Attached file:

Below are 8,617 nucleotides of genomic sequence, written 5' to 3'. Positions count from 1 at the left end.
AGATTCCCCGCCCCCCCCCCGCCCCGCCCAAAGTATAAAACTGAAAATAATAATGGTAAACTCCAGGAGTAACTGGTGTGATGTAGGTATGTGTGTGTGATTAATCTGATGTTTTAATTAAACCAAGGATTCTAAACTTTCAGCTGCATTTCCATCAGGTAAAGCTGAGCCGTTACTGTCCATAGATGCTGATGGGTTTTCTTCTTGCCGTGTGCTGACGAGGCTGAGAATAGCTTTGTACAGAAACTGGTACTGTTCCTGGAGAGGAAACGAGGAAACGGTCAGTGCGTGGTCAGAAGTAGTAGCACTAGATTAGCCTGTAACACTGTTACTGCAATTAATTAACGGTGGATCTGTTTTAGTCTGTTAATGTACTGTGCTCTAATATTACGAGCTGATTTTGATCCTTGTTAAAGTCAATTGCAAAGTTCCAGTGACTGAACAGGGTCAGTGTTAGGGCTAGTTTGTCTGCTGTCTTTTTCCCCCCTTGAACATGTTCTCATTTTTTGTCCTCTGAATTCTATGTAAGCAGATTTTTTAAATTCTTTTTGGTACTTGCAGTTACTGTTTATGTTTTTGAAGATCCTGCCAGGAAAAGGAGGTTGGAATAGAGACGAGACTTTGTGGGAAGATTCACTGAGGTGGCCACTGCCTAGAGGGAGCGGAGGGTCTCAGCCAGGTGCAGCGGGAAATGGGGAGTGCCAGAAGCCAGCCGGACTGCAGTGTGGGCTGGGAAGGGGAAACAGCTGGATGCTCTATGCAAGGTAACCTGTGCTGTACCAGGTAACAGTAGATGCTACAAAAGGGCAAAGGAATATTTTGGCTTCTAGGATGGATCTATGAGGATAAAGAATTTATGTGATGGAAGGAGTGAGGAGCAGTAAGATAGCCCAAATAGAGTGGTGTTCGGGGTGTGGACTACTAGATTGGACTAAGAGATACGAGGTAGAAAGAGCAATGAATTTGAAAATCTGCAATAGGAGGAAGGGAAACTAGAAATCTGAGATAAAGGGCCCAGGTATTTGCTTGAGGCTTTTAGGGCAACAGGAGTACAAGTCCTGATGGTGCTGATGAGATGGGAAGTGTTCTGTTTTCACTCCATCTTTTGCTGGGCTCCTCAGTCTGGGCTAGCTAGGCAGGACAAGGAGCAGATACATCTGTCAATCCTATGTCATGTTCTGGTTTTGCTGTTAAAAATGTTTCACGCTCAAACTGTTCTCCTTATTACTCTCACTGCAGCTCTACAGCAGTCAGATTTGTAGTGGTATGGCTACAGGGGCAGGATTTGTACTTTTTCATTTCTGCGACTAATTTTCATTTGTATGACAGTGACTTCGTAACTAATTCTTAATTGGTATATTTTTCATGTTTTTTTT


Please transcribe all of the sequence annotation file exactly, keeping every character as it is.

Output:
Below are 8,617 nucleotides of genomic sequence, written 5' to 3'. Positions count from 1 at the left end.
AGATTCCCCGCCCCCCCCCCGCCCCGCCCAAAGTATAAAACTGAAAATAATAATGGTAAACTCCAGGAGTAACTGGTGTGATGTAGGTATGTGTGTGTGATTAATCTGATGTTTTAATTAAACCAAGGATTCTAAACTTTCAGCTGCATTTCCATCAGGTAAAGCTGAGCCGTTACTGTCCATAGATGCTGATGGGTTTTCTTCTTGCCGTGTGCTGACGAGGCTGAGAATAGCTTTGTACAGAAACTGGTACTGTTCCTGGAGAGGAAACGAGGAAACGGTCAGTGCGTGGTCAGAAGTAGTAGCACTAGATTAGCCTGTAACACTGTTACTGCAATTAATTAACGGTGGATCTGTTTTAGTCTGTTAATGTACTGTGCTCTAATATTACGAGCTGATTTTGATCCTTGTTAAAGTCAATTGCAAAGTTCCAGTGACTGAACAGGGTCAGTGTTAGGGCTAGTTTGTCTGCTGTCTTTTTCCCCCCTTGAACATGTTCTCATTTTTTGTCCTCTGAATTCTATGTAAGCAGATTTTTTAAATTCTTTTTGGTACTTGCAGTTACTGTTTATGTTTTTGAAGATCCTGCCAGGAAAAGGAGGTTGGAATAGAGACGAGACTTTGTGGGAAGATTCACTGAGGTGGCCACTGCCTAGAGGGAGCGGAGGGTCTCAGCCAGGTGCAGCGGGAAATGGGGAGTGCCAGAAGCCAGCCGGACTGCAGTGTGGGCTGGGAAGGGGAAACAGCTGGATGCTCTATGCAAGGTAACCTGTGCTGTACCAGGTAACAGTAGATGCTACAAAAGGGCAAAGGAATATTTTGGCTTCTAGGATGGATCTATGAGGATAAAGAATTTATGTGATGGAAGGAGTGAGGAGCAGTAAGATAGCCCAAATAGAGTGGTGTTCGGGGTGTGGACTACTAGATTGGACTAAGAGATACGAGGTAGAAAGAGCAATGAATTTGAAAATCTGCAATAGGAGGAAGGGAAACTAGAAATCTGAGATAAAGGGCCCAGGTATTTGCTTGAGGCTTTTAGGGCAACAGGAGTACAAGTCCTGATGGTGCTGATGAGATGGGAAGTGTTCTGTTTTCACTCCATCTTTTGCTGGGCTCCTCAGTCTGGGCTAGCTAGGCAGGACAAGGAGCAGATACATCTGTCAATCCTATGTCATGTTCTGGTTTTGCTGTTAAAAATGTTTCACGCTCAAACTGTTCTCCTTATTACTCTCACTGCAGCTCTACAGCAGTCAGATTTGTAGTGGTATGGCTACAGGGGCAGGATTTGTACTTTTTCATTTCTGCGACTAATTTTCATTTGTATGACAGTGACTTCGTAACTAATTCTTAATTGGTATATTTTTCATGTTTTTTTT